Peter Dutton is sick and tired of “political correctness gone mad”, according to his interview with 2GB radio’s Ray Hadley. His latest target (after recently insulting Lebanese Muslim refugees and their Australian-born children and grandchildren) are teachers who prefer to engage in secular celebrations of the festive season, rather than sing Christian Christmas carols. He was angered by the use of the all-inclusive term “happy holidays” rather than Merry Christmas. According to Dutton, we all must sing Christmas carols and celebrate this Christian holiday because we are a “Christian society”. A quick look at the 2011 Australian census data, however, shows that 38.9% of Australians don’t consider themselves Christians and the fastest-growing belief system in Australia is non-religion.
I wonder how Peter Dutton would feel if a school tried to force Christians to sing Muslim festive songs? I know, I know. This is a “Christian society” apparently, so only Christians get to force their religion on other people. The thing is, last time I checked, we were supposed to be a secular nation with a division between church and state, so our public schools should be taught in a secular fashion. This means children should not be forced to sing songs about any particular religion, regardless of whether the religion is or isn’t one with a plurality of adherents.
Just to be clear, my mother is Catholic, I went to church every Sunday as a child but I’m an atheist. I enjoy the festive period and like to sing Christmas carols, but no-one has the right to force Christianity upon me. While I understand and respect the significance of Christmas to Christians, the origins of winter solstice celebrations predate Christianity and Christmas, and the modern day secular commercialisation of Christmas through present-giving, Santa Claus and the North Pole imply that Christians don’t own the celebration. Christmas has become an international phenomenon, enjoyed by people all over the world regardless of whether or not they are Christian. So when people say ‘happy holidays’ rather than ‘merry Christmas’, that’s not a middle finger to Christianity; it’s a way of acknowledging that the festive period is enjoyed by all people regardless of their religious beliefs. To me, Christmas is a time spent with family and loved ones, to eat food, be merry, and take time off work.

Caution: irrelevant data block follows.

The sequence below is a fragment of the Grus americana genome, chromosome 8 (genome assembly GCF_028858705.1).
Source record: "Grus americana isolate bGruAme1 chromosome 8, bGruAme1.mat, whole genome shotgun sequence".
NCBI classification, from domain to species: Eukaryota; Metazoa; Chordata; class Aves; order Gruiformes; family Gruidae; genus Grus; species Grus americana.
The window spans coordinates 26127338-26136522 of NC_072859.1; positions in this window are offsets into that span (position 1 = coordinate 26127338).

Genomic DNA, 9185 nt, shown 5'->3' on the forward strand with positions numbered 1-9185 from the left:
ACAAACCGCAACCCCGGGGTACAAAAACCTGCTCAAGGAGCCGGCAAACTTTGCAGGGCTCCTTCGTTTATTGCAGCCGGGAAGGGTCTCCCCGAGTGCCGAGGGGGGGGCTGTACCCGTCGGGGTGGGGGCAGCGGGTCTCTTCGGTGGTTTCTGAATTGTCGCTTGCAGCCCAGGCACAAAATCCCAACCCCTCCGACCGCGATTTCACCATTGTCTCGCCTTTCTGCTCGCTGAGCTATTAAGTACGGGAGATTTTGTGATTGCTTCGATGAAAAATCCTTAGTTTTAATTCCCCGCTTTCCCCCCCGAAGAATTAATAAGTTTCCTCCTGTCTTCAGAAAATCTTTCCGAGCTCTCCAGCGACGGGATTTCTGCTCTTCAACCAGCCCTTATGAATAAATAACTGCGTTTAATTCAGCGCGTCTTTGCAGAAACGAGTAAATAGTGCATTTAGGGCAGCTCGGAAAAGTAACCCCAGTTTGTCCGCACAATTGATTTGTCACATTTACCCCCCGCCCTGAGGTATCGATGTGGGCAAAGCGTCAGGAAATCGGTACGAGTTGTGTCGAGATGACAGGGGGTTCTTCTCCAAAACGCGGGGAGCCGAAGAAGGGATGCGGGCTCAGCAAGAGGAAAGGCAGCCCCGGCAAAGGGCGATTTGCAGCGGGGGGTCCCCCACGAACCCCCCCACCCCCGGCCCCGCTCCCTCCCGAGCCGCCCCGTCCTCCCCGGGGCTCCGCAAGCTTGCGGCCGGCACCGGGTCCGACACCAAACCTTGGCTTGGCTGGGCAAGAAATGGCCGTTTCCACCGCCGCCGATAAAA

Demanding we celebrate a Christian Christmas seems a funny stance for Peter Dutton to take when, as a Christian, he is the overseer of the imprisonment and abuse of refugee men, women (including pregnant women) and children in offshore prisons. This is a man who claims to worship Jesus, a child refugee whose family was forced to flee their country due to persecution from King Herod. The irony is, under Dutton’s current refugee deterrence system, Jesus and his family would have been imprisoned indefinitely until they voluntarily returned to the kingdom of Judea and Herod’s persecution. How can Dutton miss the hypocrisy of his Christian belief system and his wholly un-Christian actions?
Dutton has hardly embraced the teachings of Jesus Christ – maybe he missed the parable of the Good Samaritan? At the heart of most religions is the key philosophy: ‘Do unto others as you would have them do unto you’. Yet Dutton has placed his flag in the hillside. It is here, at Christmas, he shall make his final stand. He won’t be cleaning up detention centre abuses and resettling refugees humanely. His crusade is against the scourge of our nation: political correctness and forcing people to sing about his beliefs. Remember, we don’t have to follow Christian teachings on compassion, but we do have to sing the hymns.
Allowing Dutton to draw the line in the sand for what is too politically correct is like letting a cat guard the milk. Remember, this is a man who has accused refugees of simultaneously stealing our jobs while being illiterate and innumerate. Just like Trump did in America, Dutton attacks ‘political correctness’ as a way of championing bigotry, and legitimising whatever racist, anti-refugee comment comes to mind. If the choice is between the right to be a bigot, or the expectation to consider how your actions and words affect others, I know which I would choose.
Mr Dutton, before you try to impose your religious beliefs upon other Australians; before you criticise those who seek to include and not to offend; why don’t you go back to the Bible and start following the doctrines of your own religion. ‘Love thy neighbour’ is a good place to start.
This article was first published in The Vocal on Wednesday 21 December.